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Daniel H. Honemann

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    Timonium, Maryland

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  1. Daniel H. Honemann

    wording in bylaws to state use of RRO

    I think it's rather interesting that a mere statement by the authors of their intent is first construed here as an unjustifiable "claim", and then characterized as "some sort of decree from on high." Maybe you all better read it again. πŸ™‚
  2. Daniel H. Honemann

    Summary Sheet for Robert's Rules of Order

    How come everybody thinks that stuff that is inherently rather complex can be usefully reduced to fit on something the size of a postcard? πŸ™‚
  3. Daniel H. Honemann

    Amending draft minutes

    Yeah, and I'd grant the same award to those who say "over and out", which I'm afraid we hear rather frequently.
  4. Daniel H. Honemann

    Rescind and conflicting Rules

    No, all I was doing was pointing out that a two-thirds vote sometimes constitutes a higher threshold to attain than does a majority of the entire membership.
  5. Daniel H. Honemann

    Rescind and conflicting Rules

    Yes, I suppose I should have said that "It may well be in certain instances ...", instead of assuming that it would be understood.
  6. Daniel H. Honemann

    Rescind and conflicting Rules

    It may well be, especially since the OP says it's an eleven member board.
  7. Daniel H. Honemann

    Objecting to consideration --- Striking from the minutes?

    If the question as to inclusion in the minutes of a motion which an assembly has refused to consider at one of its meetings is first raised when the secretary's draft (including, as it should, the spurned motion) is presented for approval, then I agree that it will have to be raised by moving to amend ("correct") the secretary's draft by striking out that portion of the minutes which makes reference to it. If the chair rules (as I think he should) that such a motion is not in order, then a member may move to suspend the rules which interfere with the consideration and adoption of this motion to amend ("correct") the minutes. This is the course of action I would suggest. Or, I suppose, an appeal might be taken from the ruling of the chair, arguing that the rule in the book is only a "should" rule, not a "must" rule, and therefore the motion to correct the minutes is in order and can be adopted by a majority vote. Now all of us here on the Forum can cast a vote as to whether or not the ruling of the chair should be sustained. πŸ™‚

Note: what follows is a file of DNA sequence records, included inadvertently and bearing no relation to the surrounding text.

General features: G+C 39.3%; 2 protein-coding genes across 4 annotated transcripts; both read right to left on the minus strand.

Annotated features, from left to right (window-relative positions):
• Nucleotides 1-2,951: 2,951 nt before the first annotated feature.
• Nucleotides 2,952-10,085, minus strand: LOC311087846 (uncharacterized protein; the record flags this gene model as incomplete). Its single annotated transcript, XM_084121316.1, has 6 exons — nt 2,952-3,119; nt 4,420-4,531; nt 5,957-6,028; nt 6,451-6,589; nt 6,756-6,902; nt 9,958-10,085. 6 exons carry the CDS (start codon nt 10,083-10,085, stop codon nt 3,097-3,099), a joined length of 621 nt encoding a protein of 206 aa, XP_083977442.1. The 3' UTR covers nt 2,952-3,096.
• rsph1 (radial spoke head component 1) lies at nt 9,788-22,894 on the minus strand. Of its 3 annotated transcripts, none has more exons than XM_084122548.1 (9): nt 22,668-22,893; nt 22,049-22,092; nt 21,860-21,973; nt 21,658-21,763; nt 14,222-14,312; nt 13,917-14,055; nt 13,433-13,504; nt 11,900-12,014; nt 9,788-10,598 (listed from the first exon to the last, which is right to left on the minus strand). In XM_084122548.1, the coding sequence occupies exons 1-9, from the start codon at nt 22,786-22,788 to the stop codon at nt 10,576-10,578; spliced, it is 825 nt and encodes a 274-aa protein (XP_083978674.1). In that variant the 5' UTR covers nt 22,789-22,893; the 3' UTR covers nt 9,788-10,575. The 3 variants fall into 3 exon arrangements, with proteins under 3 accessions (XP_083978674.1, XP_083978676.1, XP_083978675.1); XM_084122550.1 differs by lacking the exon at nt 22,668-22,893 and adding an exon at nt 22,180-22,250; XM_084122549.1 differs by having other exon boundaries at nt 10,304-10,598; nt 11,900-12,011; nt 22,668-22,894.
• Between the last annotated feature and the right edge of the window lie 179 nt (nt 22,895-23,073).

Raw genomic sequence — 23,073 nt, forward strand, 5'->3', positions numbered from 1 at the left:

8. Daniel H. Honemann

    Objecting to consideration --- Striking from the minutes?

    Let's take this one step at a time. First of all, it seems to me that an organization could adopt a special rule of order providing that the minutes of its proceedings shall not include any motion which was not considered due to an objection to its consideration having been sustained. If this is so, then I would also think that such a rule could be adopted for a single session by a two-thirds vote. And if this is so, then I would also think that the rules could be suspended so as to allow the assembly to agree that a particular motion which was not considered due to a sustained objection to its consideration not be recorded in the minutes. Drafting of such a rule or motion won't be as easy as it might seem because allowance may have to be made for the possibility of the undesirable motion being carried over to a subsequent meeting or session due to a motion to reconsider the vote that sustained the objection to its consideration being made but not taken up at the meeting at which it was made, but I suppose this won't present an insurmountable problem. Or I guess the rule could also ban reconsideration.
  9. Daniel H. Honemann

    Proposed rules of order

    Since rule number one is obviously not a rule of order, that's as far as I got. πŸ™‚
  10. Daniel H. Honemann


    Looks like you're not supposed to make any, although I suspect that privileged motions (a motion to Recess, for example) would probably be entertained.
  11. Daniel H. Honemann


    No need to refer to me by my title.
  12. Daniel H. Honemann


    One reason would be that they have a rule which says that only questions can be asked (no motions made) under "Information and Enquiries".
  13. Daniel H. Honemann


    You can if they let you.
  14. Daniel H. Honemann

    Removal of a member